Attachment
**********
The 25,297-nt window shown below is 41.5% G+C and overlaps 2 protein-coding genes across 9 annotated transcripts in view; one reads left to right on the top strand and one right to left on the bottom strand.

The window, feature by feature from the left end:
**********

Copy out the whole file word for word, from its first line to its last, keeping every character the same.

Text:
The 25,297-nt window shown below is 41.5% G+C and overlaps 2 protein-coding genes across 9 annotated transcripts in view; one reads left to right on the top strand and one right to left on the bottom strand.

The window, feature by feature from the left end: